Ann Q. Peters
The descriptions of Heaven we get in film, literature, and the Bible typically describe bliss, light perpetual, being in the company of saints… I don't know about you, but this doesn't sound very appealing to me. I was in church the other day and it struck me, not for the first time, that it could get kind of monotonous. It's the very essence of our humanness that we can't know what happens after we die, or if there is an afterlife at all, so our attempts to describe it necessarily fall short.
“Go to Heaven for the climate, Hell for the company” is a quote attributed to Mark Twain, J.M. Barrie and others, in various forms over the centuries. In my Heaven, I would enjoy a good card game or a puzzle, a nice glass of wine, warm sunny weather, but also a beautiful night sky full of stars, and the occasional friendly debate with my fellow immortals. In my heaven there would still be things to learn. There would be little bit of conflict, a little uncertainty, but it would all get resolved. The Warriors would be in the NBA finals, it would go seven games, and the Warriors would win.
Then there's the problem of the gatekeeper - St. Peter with his keys, Charon rowing you across the River Styx, The Guardian of the Bridge of Death (Monty Python, obviously). Do we have to account for all our transgressions? Answer a secret question? Pass a test? I've always been a good test-taker, so I hope that's it. “What is your name? What is your quest? What is the air-speed velocity of an unladen swallow?” (Again with the Monty Python.)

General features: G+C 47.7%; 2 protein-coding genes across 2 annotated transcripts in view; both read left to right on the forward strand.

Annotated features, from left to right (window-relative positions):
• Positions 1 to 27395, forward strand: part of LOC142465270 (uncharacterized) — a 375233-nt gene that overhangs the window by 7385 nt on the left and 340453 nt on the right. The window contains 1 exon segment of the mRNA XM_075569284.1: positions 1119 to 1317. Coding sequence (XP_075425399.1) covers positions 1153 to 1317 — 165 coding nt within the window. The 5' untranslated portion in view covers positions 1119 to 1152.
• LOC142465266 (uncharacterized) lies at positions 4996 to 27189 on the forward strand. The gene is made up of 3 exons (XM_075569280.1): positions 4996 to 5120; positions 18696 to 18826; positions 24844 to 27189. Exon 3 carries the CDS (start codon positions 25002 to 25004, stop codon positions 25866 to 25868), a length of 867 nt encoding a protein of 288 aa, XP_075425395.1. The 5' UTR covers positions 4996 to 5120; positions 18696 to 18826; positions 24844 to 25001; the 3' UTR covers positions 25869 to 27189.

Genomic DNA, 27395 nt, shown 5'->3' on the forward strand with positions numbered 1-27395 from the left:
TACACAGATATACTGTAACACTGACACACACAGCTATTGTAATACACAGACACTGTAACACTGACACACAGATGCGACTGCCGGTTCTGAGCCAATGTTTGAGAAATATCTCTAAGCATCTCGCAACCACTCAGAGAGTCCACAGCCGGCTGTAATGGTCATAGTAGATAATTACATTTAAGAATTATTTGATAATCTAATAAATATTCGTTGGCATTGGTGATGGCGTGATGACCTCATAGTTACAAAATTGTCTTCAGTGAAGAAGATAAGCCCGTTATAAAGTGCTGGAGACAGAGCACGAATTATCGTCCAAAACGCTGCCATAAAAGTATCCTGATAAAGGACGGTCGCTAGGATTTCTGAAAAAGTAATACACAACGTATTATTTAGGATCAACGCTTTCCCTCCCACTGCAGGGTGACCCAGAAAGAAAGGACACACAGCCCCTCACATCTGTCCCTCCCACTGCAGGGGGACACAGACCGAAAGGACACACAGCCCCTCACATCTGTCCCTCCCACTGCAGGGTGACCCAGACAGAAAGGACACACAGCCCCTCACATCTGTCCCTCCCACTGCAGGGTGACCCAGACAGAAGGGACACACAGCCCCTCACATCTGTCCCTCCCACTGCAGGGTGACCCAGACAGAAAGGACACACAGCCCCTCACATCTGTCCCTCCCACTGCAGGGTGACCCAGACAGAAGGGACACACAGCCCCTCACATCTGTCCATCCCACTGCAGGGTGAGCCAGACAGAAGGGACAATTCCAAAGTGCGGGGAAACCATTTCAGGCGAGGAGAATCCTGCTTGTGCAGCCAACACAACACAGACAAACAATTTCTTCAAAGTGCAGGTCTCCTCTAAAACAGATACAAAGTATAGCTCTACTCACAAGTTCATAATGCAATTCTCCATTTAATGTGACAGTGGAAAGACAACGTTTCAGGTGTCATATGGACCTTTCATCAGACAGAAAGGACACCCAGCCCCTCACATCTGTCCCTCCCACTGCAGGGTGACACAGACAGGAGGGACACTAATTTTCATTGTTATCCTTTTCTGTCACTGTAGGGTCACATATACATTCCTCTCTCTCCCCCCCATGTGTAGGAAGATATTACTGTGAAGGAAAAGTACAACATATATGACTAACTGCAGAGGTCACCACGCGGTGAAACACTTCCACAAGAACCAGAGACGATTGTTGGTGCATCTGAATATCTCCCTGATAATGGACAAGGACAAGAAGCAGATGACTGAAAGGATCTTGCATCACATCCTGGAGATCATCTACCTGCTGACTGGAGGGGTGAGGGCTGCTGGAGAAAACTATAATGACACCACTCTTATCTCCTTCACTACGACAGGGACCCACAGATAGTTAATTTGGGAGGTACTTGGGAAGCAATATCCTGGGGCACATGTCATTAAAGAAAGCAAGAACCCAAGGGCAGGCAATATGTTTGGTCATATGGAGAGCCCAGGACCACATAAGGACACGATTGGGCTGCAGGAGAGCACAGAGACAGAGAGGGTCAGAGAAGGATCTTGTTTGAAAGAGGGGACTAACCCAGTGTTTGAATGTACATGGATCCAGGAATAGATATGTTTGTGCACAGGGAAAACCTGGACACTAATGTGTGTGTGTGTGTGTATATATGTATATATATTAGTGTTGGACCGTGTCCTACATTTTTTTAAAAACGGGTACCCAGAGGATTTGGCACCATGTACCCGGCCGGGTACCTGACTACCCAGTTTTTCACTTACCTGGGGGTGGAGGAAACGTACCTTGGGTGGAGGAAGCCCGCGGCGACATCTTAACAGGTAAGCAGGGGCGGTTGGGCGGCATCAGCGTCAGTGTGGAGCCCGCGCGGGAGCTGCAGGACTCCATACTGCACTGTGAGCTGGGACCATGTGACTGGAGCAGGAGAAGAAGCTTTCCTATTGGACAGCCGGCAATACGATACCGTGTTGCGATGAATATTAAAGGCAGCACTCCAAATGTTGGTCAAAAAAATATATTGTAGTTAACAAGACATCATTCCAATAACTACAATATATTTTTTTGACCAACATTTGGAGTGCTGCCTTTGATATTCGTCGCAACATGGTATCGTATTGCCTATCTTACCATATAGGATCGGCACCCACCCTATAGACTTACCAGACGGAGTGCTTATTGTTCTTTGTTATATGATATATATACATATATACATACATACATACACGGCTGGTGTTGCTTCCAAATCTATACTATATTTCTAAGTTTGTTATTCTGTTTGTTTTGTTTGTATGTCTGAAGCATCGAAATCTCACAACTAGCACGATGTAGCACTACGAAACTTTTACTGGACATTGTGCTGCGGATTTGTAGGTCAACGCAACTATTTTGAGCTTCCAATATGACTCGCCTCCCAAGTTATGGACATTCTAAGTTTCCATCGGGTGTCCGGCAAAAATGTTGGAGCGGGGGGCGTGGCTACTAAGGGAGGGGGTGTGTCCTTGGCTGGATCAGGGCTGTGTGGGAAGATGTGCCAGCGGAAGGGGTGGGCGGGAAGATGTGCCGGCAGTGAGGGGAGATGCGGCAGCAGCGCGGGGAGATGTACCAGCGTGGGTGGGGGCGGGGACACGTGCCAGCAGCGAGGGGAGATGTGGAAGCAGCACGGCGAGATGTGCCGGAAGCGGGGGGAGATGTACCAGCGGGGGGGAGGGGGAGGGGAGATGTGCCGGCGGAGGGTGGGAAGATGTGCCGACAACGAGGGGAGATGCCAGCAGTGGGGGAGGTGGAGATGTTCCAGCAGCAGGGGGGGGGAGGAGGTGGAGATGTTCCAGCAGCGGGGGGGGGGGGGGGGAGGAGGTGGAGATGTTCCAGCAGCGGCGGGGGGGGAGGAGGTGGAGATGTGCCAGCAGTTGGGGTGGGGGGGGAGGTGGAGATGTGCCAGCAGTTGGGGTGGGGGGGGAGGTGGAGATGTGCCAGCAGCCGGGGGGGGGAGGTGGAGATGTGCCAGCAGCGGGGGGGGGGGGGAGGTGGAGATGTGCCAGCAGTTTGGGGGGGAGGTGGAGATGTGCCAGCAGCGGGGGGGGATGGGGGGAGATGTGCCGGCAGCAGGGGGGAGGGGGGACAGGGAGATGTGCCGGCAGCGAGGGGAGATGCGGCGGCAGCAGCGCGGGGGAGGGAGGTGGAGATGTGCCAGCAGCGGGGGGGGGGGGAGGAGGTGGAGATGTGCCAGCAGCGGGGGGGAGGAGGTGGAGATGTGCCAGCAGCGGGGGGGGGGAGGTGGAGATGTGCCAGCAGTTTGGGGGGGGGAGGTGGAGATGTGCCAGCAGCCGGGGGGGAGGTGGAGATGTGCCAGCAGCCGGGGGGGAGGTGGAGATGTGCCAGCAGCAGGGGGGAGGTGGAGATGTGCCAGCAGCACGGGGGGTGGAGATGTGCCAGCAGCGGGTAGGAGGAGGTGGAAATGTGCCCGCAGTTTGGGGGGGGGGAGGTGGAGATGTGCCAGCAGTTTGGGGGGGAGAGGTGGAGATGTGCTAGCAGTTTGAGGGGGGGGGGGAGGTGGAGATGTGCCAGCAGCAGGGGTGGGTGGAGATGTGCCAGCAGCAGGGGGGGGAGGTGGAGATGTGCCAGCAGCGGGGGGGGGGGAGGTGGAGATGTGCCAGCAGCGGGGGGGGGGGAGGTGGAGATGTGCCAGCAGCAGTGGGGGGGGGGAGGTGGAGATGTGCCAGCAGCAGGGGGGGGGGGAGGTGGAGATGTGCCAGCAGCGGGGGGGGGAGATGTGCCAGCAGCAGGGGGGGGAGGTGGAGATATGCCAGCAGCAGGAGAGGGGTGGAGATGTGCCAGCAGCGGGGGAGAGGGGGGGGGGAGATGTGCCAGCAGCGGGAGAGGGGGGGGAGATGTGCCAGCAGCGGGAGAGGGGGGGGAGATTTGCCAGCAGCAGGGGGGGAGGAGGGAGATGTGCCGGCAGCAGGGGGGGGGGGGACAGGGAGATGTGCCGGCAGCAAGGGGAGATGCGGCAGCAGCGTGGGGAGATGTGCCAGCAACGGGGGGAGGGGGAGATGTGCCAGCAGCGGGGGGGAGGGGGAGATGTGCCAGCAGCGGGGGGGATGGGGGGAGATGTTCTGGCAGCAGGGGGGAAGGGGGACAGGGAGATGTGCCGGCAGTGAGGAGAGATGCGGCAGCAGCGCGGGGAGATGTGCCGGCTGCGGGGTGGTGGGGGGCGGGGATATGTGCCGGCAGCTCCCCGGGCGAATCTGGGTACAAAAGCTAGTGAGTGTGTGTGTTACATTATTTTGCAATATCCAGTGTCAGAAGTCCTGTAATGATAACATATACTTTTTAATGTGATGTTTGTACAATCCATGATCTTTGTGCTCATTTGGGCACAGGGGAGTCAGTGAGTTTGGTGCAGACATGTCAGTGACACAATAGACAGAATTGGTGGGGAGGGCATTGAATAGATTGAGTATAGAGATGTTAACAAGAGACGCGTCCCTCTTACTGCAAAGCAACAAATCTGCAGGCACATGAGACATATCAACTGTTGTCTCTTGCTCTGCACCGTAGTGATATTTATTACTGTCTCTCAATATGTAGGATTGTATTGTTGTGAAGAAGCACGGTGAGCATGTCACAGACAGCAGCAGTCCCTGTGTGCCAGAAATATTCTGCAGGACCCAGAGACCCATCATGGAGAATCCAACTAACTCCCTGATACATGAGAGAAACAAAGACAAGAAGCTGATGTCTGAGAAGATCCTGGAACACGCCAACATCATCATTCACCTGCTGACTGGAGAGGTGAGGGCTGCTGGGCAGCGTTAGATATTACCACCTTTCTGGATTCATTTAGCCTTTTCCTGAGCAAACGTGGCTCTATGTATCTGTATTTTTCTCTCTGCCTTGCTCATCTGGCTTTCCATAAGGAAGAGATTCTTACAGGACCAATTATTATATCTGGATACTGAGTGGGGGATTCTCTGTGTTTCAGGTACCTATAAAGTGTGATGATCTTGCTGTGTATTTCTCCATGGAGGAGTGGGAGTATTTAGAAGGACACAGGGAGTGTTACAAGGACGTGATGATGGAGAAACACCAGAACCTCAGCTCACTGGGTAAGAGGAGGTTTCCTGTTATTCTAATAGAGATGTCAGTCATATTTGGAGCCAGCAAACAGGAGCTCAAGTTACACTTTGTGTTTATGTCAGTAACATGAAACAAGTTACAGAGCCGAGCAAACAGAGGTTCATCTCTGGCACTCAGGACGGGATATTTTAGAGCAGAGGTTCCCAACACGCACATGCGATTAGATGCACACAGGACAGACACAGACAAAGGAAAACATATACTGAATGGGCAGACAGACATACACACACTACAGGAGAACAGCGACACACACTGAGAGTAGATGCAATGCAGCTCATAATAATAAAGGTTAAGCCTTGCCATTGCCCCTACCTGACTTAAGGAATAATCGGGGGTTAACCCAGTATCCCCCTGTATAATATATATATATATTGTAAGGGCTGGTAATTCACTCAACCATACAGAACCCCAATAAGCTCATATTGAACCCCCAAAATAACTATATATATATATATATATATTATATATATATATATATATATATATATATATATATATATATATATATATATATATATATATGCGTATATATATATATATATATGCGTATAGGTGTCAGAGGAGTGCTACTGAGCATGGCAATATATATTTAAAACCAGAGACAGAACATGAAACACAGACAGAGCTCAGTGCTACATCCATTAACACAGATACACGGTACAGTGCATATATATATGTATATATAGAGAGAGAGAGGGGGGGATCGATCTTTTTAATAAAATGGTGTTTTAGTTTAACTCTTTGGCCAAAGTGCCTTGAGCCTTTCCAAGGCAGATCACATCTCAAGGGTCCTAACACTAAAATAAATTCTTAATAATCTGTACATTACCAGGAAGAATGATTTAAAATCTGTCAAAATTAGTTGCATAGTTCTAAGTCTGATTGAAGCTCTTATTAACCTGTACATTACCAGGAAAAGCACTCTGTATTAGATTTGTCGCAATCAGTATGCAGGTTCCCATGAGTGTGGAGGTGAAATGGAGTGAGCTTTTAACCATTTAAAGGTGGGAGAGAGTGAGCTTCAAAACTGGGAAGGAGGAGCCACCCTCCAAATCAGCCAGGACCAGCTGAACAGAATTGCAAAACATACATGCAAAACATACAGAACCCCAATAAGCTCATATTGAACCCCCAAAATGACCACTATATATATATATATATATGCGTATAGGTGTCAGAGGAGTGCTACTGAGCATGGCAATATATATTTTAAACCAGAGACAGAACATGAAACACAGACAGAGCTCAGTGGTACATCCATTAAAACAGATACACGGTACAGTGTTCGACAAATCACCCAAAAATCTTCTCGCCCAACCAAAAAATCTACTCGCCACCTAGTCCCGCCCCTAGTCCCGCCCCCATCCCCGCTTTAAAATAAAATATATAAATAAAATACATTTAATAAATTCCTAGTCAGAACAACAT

Of course not everyone believes in an afterlife, which is good for them because they don't have to waste time imagining what it's like. As the song says, “Heaven is a place on Earth.” Clearly, whether you believe or don't believe, we should all try to make the most of our time here. Be kind, work hard, take care of yourself, try to leave things a little better than you found them, because one way to live on is in the memories of other people.
The late George MacLeod, grape grower, felt that he would live forever through the terroir of his beloved Indian Springs Ranch. He wrote, “I've always felt that I'm going to live forever and the reason is, I'm now part of the terroir. I've loved and shaped this land and it's shaped me. Things of the spirit cannot be measured, they can only be experienced, and love will always be the door.” (The Land Remembers, An Introduction to Terroir and its Expression at MacLeod Family Vineyard)
I told my mother that I don't think I want to go to Heaven if it's going to be so boring. Her wise reply was, “I just don't worry about that.”
Good words to live by. Or, to quote Scarlett O'Hara, “I'll think about that tomorrow.”